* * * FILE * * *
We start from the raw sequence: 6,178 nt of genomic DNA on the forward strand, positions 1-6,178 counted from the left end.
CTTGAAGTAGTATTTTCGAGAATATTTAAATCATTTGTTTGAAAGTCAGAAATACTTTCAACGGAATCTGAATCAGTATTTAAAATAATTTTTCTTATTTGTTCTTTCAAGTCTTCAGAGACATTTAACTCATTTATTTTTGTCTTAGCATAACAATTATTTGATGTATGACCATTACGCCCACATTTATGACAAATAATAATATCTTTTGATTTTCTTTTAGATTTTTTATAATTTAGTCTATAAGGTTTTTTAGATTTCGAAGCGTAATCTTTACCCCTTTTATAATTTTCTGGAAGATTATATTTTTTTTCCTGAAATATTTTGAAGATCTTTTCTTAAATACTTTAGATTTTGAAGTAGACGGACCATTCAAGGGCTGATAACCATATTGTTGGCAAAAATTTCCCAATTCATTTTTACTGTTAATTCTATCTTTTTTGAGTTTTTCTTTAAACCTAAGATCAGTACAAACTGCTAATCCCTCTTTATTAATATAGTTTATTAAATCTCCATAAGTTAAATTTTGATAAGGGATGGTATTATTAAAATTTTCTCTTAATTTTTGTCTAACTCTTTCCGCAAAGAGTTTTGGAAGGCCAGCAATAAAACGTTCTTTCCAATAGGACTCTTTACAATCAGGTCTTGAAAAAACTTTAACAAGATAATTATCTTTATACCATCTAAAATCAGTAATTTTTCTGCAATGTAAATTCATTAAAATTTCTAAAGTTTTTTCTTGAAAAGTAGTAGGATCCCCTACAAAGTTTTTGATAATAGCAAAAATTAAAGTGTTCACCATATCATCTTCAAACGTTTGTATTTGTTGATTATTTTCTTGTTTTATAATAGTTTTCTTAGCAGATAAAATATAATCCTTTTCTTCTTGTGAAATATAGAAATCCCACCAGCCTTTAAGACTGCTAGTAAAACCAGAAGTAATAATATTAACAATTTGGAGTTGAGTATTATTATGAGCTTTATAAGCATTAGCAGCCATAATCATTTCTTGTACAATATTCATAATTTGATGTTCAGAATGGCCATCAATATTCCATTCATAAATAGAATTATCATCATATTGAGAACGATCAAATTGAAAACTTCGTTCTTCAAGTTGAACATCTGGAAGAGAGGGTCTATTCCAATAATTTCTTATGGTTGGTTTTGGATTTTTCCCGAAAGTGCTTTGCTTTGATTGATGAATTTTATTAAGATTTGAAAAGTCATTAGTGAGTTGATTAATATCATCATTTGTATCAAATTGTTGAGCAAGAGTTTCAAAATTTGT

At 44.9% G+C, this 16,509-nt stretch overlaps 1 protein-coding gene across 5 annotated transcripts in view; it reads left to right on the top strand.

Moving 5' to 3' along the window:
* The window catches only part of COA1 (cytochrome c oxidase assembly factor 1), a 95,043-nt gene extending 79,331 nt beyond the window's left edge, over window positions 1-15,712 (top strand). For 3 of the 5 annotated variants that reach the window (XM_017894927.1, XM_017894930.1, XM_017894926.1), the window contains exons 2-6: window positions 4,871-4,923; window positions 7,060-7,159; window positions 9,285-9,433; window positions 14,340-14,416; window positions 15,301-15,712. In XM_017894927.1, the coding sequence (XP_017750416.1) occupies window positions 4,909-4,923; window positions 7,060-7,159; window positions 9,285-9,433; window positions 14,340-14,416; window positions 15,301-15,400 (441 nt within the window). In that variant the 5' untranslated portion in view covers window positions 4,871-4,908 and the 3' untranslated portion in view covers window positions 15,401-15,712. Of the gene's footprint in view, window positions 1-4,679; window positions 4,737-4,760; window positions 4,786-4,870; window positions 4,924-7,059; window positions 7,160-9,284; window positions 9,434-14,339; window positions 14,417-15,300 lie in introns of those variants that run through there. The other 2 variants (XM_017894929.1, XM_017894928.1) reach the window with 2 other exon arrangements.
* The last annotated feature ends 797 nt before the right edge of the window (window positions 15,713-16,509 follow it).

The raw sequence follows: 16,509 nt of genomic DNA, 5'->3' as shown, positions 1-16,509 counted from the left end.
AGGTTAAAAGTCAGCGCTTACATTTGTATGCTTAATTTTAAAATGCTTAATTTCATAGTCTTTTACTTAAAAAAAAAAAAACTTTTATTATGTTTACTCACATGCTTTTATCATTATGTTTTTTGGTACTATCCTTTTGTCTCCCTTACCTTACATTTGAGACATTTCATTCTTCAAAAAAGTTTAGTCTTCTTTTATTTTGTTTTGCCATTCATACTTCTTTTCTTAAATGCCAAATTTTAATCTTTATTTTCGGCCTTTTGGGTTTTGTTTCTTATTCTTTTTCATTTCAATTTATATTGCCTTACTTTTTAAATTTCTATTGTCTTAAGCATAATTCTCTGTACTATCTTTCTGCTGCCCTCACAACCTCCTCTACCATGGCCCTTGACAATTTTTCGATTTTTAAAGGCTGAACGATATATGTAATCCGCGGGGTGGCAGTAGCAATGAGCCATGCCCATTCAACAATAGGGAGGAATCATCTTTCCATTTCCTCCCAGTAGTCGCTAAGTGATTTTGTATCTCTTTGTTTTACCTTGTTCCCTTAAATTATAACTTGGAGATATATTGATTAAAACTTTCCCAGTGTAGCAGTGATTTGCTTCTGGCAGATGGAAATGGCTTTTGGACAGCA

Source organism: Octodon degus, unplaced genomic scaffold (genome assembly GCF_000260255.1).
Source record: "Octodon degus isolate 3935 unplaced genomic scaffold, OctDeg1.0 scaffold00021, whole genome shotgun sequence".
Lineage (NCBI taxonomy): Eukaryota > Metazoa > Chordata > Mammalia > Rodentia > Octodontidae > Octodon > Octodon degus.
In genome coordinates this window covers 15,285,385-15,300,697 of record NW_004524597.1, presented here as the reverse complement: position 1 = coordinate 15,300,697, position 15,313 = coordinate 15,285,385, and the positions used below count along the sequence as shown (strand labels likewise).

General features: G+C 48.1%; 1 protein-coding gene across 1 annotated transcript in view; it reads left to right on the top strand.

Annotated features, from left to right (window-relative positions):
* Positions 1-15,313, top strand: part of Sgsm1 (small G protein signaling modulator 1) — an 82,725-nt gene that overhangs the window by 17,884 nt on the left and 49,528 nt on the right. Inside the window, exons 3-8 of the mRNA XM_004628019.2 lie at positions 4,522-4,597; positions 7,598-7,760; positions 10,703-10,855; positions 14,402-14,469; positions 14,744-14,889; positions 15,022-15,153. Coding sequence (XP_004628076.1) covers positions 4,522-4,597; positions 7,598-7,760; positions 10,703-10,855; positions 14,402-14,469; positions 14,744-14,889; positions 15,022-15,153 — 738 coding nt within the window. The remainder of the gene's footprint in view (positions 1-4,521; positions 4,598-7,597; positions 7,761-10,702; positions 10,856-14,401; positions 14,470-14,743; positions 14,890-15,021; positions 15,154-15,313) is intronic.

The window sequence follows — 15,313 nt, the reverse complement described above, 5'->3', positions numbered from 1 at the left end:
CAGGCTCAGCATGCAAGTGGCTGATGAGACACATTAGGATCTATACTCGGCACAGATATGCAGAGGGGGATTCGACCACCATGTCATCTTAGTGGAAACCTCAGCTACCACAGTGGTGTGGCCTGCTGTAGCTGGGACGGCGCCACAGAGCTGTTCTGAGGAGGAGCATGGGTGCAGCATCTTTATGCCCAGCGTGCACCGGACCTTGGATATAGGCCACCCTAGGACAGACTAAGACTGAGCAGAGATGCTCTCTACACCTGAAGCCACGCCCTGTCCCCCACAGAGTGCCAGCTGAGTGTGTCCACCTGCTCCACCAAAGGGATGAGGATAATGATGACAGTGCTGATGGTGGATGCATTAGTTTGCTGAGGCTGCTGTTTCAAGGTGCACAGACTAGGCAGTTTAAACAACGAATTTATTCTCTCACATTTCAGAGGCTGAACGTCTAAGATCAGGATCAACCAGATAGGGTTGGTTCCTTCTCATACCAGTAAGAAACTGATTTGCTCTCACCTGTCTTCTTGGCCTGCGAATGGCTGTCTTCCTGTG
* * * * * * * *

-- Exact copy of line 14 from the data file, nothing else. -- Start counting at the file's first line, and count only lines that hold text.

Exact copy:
Annotated features, from left to right (window-relative positions):